If you told Aaron Chalmers two years ago that he would end up fighting in front of 8,000 plus fans, he would have laughed. At that stage in his life, the TV star was barely able to go outside because of his anxiety, as he told me at the Bellator Dublin media day.
“At its worst, I wouldn’t leave the house. I would just sit in and be worrying about stuff you shouldn’t even have to worry about. It just got the better of us at one point. It was just a slippery slope.”
Alcohol was part of the problem. Being a cast member of Geordie Shore came with a reputation for partying. He lived that reputation, but he was doing so to numb what was bubbling under the surface.
That didn’t work.
“I wasn’t dealing with it. I was just turning to drink. (I was) drinking, but then the next day it was making it even worse. That was a vicious circle. Drink would take it away, but then it come bad twice as bad the next day. It just kept going around and around. I knew I had to do something. Otherwise I was going to be in trouble.”
“I was doing (nightclub appearances) loads. When I was on the road I was getting really bad anxiety, but the only way to get into the nightclub was to get pissed. I couldn’t go in there sober, so I’d get pissed and the next day the anxiety was worse. It was just constant. When I wasn’t in the nightclubs I was just staying in the house because of the anxiety. It was a horrible place. It was a dark place to be.”
Once he started addressing the problem, things began to change for the better. His focus shifted towards MMA and the new environment he found himself in had a tremendous healing effect.
“Being in a gym and around positive people has really helped my anxiety. When I used to have it bad, I locked myself away, but that wasn’t answering the questions. But I got help and then being in a gym full of fighters who give each other confidence has worked wonders.”
MMA also provided him with a greater sense of fulfillment. Training for weeks for a specific opponent and then putting his new skillset to the test inside a cage gives him a better buzz than any TV appearance ever did.
“Television gives you the fame and stuff. I don’t really like fame. I went on television to build up my profile to go into MMA. I enjoyed it, don’t get me wrong. I fucking traveled the world with Geordie Shore, but I always wanted to fight. So I kind of used it as a stepping stone towards the fighting.”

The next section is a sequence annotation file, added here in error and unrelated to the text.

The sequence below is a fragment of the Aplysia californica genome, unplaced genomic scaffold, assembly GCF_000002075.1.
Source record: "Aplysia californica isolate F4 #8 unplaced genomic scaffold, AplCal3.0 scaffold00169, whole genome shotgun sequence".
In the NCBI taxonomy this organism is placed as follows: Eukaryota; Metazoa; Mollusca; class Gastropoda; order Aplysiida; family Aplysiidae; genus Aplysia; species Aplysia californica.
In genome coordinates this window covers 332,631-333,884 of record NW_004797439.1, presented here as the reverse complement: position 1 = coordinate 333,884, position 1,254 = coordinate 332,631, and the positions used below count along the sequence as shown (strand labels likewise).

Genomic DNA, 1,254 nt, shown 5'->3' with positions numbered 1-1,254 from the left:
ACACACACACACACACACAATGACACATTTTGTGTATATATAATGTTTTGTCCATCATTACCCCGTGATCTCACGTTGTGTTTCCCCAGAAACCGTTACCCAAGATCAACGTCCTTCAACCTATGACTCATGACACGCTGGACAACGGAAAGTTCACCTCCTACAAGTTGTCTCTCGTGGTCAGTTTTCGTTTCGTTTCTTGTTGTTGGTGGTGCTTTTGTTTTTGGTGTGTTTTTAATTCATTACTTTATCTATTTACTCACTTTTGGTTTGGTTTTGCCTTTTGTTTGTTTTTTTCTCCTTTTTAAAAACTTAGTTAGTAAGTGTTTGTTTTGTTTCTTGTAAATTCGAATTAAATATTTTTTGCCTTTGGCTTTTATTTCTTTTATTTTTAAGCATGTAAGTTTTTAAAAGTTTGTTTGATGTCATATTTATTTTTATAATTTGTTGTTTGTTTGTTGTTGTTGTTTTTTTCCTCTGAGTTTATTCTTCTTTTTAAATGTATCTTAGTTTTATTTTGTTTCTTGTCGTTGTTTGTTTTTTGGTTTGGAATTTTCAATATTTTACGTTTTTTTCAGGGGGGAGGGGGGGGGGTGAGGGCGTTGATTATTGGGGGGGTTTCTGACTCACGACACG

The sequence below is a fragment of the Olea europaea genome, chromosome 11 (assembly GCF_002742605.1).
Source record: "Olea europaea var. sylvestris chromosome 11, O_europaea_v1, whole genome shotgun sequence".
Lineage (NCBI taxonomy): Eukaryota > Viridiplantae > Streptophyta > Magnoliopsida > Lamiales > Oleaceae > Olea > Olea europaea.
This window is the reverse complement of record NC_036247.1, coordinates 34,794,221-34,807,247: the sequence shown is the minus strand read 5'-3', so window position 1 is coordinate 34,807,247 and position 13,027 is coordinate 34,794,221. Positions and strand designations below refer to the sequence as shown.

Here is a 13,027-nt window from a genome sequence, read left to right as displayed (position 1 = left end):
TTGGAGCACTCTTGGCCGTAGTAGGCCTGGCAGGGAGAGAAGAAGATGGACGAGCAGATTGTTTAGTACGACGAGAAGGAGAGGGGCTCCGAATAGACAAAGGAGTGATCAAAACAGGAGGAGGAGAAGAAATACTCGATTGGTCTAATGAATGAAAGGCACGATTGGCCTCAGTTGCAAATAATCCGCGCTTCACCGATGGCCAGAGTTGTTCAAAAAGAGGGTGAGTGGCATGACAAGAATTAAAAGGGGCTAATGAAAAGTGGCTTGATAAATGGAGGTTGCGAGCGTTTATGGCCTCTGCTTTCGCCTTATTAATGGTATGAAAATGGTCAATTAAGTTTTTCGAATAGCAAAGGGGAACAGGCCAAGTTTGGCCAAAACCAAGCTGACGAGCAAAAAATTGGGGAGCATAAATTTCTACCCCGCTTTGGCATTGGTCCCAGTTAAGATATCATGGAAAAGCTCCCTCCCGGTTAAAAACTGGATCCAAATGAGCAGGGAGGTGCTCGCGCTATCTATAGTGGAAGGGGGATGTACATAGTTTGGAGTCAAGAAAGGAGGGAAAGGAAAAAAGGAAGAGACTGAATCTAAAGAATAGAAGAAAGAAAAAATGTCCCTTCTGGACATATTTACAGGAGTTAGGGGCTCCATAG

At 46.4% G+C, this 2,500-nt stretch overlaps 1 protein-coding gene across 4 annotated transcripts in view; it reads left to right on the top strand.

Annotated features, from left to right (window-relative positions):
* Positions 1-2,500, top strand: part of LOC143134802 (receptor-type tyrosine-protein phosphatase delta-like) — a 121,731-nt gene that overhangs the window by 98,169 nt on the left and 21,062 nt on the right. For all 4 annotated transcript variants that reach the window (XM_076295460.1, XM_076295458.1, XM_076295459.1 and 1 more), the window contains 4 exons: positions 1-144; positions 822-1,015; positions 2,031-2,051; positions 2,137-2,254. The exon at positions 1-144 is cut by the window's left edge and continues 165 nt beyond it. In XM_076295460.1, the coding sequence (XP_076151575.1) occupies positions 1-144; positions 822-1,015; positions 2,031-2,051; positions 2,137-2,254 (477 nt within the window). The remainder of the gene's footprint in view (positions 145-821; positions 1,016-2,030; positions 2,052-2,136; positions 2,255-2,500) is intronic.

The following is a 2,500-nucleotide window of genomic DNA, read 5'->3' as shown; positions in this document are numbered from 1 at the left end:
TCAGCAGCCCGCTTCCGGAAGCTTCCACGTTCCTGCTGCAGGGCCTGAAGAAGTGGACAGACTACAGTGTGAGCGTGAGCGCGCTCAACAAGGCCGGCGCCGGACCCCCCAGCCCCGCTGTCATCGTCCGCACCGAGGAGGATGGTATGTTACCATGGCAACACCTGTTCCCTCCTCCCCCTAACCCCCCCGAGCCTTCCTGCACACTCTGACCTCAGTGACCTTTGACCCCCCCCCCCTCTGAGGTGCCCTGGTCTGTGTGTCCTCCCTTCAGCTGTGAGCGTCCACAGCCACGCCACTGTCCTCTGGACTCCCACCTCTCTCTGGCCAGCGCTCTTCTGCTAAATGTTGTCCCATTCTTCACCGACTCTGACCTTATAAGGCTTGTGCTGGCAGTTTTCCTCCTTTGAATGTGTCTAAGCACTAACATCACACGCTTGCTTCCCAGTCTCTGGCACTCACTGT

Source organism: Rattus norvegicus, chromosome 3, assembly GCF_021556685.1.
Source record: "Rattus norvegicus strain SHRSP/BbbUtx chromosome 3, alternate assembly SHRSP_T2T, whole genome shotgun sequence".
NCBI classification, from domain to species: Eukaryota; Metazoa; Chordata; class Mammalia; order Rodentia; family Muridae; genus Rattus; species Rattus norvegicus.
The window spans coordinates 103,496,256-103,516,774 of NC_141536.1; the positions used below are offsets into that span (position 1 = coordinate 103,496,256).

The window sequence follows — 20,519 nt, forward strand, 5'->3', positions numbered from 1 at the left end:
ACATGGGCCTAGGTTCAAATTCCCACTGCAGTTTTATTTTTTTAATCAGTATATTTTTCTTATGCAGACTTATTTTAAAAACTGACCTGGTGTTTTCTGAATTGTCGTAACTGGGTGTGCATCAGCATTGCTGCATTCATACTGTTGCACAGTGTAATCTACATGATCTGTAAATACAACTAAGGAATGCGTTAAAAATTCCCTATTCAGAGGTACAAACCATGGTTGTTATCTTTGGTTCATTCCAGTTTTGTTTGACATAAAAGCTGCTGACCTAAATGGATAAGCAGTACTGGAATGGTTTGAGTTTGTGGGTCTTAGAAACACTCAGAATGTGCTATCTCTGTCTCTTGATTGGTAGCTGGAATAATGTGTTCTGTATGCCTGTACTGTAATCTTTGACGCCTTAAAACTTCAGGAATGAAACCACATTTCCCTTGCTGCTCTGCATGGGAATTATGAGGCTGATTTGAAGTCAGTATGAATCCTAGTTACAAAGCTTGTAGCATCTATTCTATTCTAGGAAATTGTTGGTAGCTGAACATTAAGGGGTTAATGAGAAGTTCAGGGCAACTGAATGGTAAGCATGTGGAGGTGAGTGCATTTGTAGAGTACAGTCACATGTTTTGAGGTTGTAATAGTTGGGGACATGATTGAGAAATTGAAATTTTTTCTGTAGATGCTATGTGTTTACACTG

“Mentally, being a celebrity (is more grueling than MMA) because you’re being put on a pedestal for abuse. Physically, fucking MMA! Some days I feel about 50 years old, but it’s worth it.”
Now 5-1 as a professional MMA fighter, Chalmers takes on 3-1 Austin Clem on the Bellator Dublin main card this Saturday. It will mark Chalmers’ first time fighting outside the UK. Although he has no known family ties to Ireland, he vows to fight for the Irish on the night.
The negative voices that piped up when Chalmers signed for Bellator have subsided. Now, he feels like a card-carrying member of the MMA community.
“I feel a hell of a lot more accepted than I did a year ago. It’s slowly starting to turn now. Whereas, I think when I first started to get into MMA, people thought it was just for a quick payday. To be fair, for my very first fight I thought, ‘have one fight and never come back,’ because I didn’t even expect to win. Then I won and that feeling was quite good and I just kept grinding away. I just try to keep my head down and work hard. People are now starting to see that.”
Pretty soon, Chalmers will have a new motivation in his life. With his partner expecting in May, he is contently nervous about the next chapter of his life.
“It’s kind of the unknown, isn’t it? I have a stepdaughter, but I’ve never had a newborn baby, so it’s the unknown what’s scaring us, but I’ll take every day as it comes.”
Image credits: Sathishaa Mohan